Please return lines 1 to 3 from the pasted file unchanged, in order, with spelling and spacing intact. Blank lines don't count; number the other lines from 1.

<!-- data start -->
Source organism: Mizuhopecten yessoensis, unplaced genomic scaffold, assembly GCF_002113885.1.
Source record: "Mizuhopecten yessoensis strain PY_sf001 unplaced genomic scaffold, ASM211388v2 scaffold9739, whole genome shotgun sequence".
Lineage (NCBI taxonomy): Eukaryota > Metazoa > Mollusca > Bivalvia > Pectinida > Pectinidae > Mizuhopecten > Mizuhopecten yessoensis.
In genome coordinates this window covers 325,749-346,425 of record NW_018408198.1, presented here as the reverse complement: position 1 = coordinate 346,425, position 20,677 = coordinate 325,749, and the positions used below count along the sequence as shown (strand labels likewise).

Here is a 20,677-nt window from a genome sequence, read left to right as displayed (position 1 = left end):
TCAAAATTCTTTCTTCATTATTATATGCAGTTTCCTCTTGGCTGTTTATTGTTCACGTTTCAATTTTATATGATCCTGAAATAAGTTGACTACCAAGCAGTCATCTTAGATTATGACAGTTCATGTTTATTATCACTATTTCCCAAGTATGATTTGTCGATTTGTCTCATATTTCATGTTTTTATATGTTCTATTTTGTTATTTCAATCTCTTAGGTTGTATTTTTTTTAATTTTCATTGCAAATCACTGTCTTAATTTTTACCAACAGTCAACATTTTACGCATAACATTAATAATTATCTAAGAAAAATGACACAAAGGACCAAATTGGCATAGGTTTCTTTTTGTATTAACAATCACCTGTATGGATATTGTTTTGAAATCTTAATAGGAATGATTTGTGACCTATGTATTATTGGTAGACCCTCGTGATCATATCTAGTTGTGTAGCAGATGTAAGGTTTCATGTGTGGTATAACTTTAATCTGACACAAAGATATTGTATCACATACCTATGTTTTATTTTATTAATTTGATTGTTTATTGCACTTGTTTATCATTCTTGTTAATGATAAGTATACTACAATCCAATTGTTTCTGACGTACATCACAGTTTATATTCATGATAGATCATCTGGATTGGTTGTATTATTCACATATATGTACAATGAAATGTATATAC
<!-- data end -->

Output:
Source organism: Mizuhopecten yessoensis, unplaced genomic scaffold, assembly GCF_002113885.1.
Source record: "Mizuhopecten yessoensis strain PY_sf001 unplaced genomic scaffold, ASM211388v2 scaffold9739, whole genome shotgun sequence".
Lineage (NCBI taxonomy): Eukaryota > Metazoa > Mollusca > Bivalvia > Pectinida > Pectinidae > Mizuhopecten > Mizuhopecten yessoensis.